SCAND 381 / HSTEU 381

History of Scandinavia Since 1720



Professor: Dr. Terje Leiren
Office: Raitt Hall 318C
Telephone: (206) 543-7233
E-mail: leiren@u.washington.edu

Spring Quarter, 2008
Room: Smith 105
Time: MTWTh 10:30-11:20 am
(5 credits)

Office hours: Tues 1:00 - 2:00 pm.
and by appointment


Course Overview

This is a lecture discussion course on Scandinavian history since 1720. As a part of this course, we will also take occasional looks at the historical developments of the Baltic States, especially where developments relate to developments and events in Scandinavia itself. At the beginning of the 18th century, Scandinavia was dominated from Stockholm and Copenhagen. Finland was a province of Sweden while Norway and Iceland were part of the Dual Monarchy of Denmark-Norway. The Scandinavian countries developed fairly sophisticated absolutist regimes during the 17th century, but the loss of empire by 1720 helped to discredit the Swedish monarchy. In Denmark, on the other hand, the absolutist constitution, the Lex regia remained in effect [until 1849]. In the early 19th century absolutism was perceived by many as the only constitutional form which would guarantee the continuation of Slesvig-Holstein as a part of greater Denmark.

As in the rest of Europe, the 18th century witnessed the emergence of new intellectual currents during what came to be called the "Age of Enlightenment." Although primary emphasis was on "reason," a religious revival was also sweeping Scandinavia--having begun as a pietistic movement in northern Germany. It was, in many ways, a contrary pre-romantic movement which ran as a counter to the rational emphasis of the time.

Although the French Revolution spread its influence into Scandinavia, revolutionary fervor did not manifest itself. Ideas of liberty and national identity, however, did emerge, most notably in Finland and Norway, which had been satellite states to their dominant neighbors, Sweden and Denmark respectively.

During the 19th century, the Scandinavian countries were most notably influenced by the Romantic movement, a reaction to the Enlightenment and a cultural movement which owed much to the pietistic movement of the early 18th century. During the course of the 19th century, too, social issues emerged to play more prominent roles in people's consciousness and in the political life of Scandinavians.

With industrialization in the latter half of the 19th century came growing popular support for social democracy and an increasing emphasis on economic and material forces determining social and political development. The trend continued into the 20th century influenced by the writings of Karl Marx and the Russian Revolution inspiring Scandinavians as much as they did others throughout Europe. The Scandinavian variety of socialism, however, was largely reformist and evolutionary, not revolutionary.

The 20th century can perhaps be characterized as the century of social democracy and the welfare state in Scandinavia. Based on strict concepts of political and economic equality, the century gave political voice to the working classes, the so-called "proletariat." The trend, by and large, continued into the final decades of the 20th century as the Scandinavian countries sought to articulate "a middle way" between the communist totalitarian regime of the Soviet Union and the capitalistic liberalism of the United States. The Scandinavian states remain, in the first decade of the 21st century, a moderate blend of state ownership and private capital balanced and functioning within the context of parliamentary political democracies.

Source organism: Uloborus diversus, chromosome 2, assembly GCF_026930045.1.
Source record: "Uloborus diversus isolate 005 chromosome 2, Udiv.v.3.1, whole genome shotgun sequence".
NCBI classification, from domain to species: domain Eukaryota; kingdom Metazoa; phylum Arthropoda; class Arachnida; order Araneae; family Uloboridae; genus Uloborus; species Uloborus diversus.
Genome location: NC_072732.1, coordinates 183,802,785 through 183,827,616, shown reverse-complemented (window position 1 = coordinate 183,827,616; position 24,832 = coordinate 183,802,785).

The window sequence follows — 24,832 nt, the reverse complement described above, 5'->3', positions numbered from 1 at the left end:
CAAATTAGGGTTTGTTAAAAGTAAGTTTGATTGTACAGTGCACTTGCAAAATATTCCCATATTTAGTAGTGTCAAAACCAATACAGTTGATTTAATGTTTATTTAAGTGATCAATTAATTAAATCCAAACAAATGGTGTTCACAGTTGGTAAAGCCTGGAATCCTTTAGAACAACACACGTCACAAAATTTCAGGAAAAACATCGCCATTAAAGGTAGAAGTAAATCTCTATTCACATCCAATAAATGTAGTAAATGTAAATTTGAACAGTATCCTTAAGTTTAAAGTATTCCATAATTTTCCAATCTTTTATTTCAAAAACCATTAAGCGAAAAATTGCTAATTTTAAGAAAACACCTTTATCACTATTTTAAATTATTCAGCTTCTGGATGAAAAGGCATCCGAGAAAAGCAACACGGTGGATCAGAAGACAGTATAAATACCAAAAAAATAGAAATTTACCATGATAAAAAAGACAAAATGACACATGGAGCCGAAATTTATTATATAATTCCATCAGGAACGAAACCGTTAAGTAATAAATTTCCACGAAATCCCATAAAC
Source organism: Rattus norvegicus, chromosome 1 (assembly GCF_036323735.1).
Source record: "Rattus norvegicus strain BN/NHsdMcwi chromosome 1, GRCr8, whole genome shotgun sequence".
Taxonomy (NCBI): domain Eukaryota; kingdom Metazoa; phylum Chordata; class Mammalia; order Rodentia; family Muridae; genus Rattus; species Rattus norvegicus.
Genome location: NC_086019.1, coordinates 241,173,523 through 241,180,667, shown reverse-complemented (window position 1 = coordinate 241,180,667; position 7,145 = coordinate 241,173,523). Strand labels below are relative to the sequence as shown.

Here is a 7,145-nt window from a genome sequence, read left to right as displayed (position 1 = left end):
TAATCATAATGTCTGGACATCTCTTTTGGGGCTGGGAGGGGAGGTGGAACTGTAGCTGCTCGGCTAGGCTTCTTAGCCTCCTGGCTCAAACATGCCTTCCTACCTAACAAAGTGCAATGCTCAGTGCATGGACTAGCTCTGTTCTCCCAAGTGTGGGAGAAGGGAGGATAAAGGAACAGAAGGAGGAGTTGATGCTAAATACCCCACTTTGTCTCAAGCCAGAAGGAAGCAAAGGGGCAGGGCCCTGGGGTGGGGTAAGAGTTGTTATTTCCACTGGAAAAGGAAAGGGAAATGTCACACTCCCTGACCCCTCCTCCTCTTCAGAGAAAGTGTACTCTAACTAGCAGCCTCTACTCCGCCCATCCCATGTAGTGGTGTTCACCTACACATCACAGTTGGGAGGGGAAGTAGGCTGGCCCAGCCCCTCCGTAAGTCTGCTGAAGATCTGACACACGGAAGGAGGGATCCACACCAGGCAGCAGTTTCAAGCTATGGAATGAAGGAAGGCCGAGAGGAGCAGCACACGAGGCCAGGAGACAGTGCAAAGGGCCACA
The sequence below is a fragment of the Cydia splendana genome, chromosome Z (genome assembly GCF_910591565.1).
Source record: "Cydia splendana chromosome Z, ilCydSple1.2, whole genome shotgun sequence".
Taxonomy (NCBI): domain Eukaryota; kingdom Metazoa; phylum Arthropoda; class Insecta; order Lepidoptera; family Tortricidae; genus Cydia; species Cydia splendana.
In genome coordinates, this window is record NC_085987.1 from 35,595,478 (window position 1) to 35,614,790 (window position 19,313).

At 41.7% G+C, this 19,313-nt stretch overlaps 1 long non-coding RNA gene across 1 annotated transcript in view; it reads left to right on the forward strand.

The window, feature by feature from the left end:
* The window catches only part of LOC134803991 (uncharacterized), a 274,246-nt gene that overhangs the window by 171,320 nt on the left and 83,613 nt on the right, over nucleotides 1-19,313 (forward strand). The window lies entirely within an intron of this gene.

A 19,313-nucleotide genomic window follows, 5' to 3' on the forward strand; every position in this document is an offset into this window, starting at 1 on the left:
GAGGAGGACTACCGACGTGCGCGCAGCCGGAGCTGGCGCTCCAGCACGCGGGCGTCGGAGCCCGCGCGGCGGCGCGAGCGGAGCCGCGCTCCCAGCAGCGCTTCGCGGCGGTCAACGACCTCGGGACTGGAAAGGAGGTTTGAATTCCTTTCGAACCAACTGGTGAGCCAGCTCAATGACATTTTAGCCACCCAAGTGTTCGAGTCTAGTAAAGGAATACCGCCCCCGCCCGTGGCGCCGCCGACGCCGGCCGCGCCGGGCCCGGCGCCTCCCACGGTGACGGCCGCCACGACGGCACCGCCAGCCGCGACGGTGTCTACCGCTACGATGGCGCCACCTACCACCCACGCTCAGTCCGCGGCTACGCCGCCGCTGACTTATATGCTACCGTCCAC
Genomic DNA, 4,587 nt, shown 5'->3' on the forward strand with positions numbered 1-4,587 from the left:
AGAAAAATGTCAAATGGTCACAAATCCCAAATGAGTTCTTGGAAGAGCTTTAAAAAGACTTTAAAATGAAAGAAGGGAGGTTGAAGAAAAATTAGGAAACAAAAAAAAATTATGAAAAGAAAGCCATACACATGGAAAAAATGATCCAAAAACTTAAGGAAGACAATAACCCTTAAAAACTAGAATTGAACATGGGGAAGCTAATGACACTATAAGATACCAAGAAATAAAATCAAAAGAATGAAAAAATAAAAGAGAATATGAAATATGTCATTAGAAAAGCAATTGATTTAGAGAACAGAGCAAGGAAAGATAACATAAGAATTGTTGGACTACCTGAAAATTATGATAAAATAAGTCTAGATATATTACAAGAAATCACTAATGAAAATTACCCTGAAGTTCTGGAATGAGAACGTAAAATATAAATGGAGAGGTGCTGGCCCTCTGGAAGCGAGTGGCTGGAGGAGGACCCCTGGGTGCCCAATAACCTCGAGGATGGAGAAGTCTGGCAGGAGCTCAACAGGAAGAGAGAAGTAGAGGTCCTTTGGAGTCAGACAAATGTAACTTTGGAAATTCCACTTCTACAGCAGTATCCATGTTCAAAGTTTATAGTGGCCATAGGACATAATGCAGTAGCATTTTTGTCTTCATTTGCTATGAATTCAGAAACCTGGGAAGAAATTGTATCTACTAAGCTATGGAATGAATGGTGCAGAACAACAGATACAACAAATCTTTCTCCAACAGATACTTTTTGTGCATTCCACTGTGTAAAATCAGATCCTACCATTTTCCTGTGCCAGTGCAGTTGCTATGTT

In Post-Cold War Europe, the Scandinavian states have softened their posture of Nordic unity to focus increasingly on European integration. Finland, Sweden, and Denmark, have become members of the European Union, while Norway and Iceland have maintained a reserved, and a somewhat ambivalent, distance. In the Baltic states, a new reality exists with the disappearance of the Soviet Union as they look increasingly to the European Union and NATO as economic and political partners. Both Scandinavia and the Baltic states are in the process of redefining their roles as they navigate their way through the beginning years of the 21st century.



Required Reading

Available at University Book Store

On Reserve


Writing Assignment/Paper

Students are required to submit one short writing assignment of two-three pages. The paper is to be a discussion and critical evaluation of the content and subject matter of any website relevant to Scandinavian and Baltic history and culture since 1720. The evaluation of the paper will consider: (a) the choice of website; (b) how effectively the website is discussed and evaluated; (c) whether, and to what extend, the paper reflects critical thinking and analysis; and (d) the quality of the writing, that is, is it grammatically correct and error-free?


Exams and Grading

There will be two mid-term exams and a final exam in this class. The exams will be essay-type, consisting of two parts: (1). a short essay that identifies and gives the historical significance of an item (you will write on 4 of 8 items); and (2). a longer essay that probes a major theme or topic from the class (you will write on 1 of 2 questions). The exact format of the exam and student expectations will be discussed in class. In addition, there will be an internet assignment. Information is available on the class syllabus distributed at the beginning of the quarter.

The final class grade will be determined primarily by student performance on the three exams and the writing assignment. Exam questions will come from the in-class lectures and the assigned reading. Possibilities for extra credit will be announced in class. Occasional guest lecturers may visit the class and students will be be responsible for relevant material discussed on these occasions as well as during the regular in-class lectures.


Tentative Schedule of Topics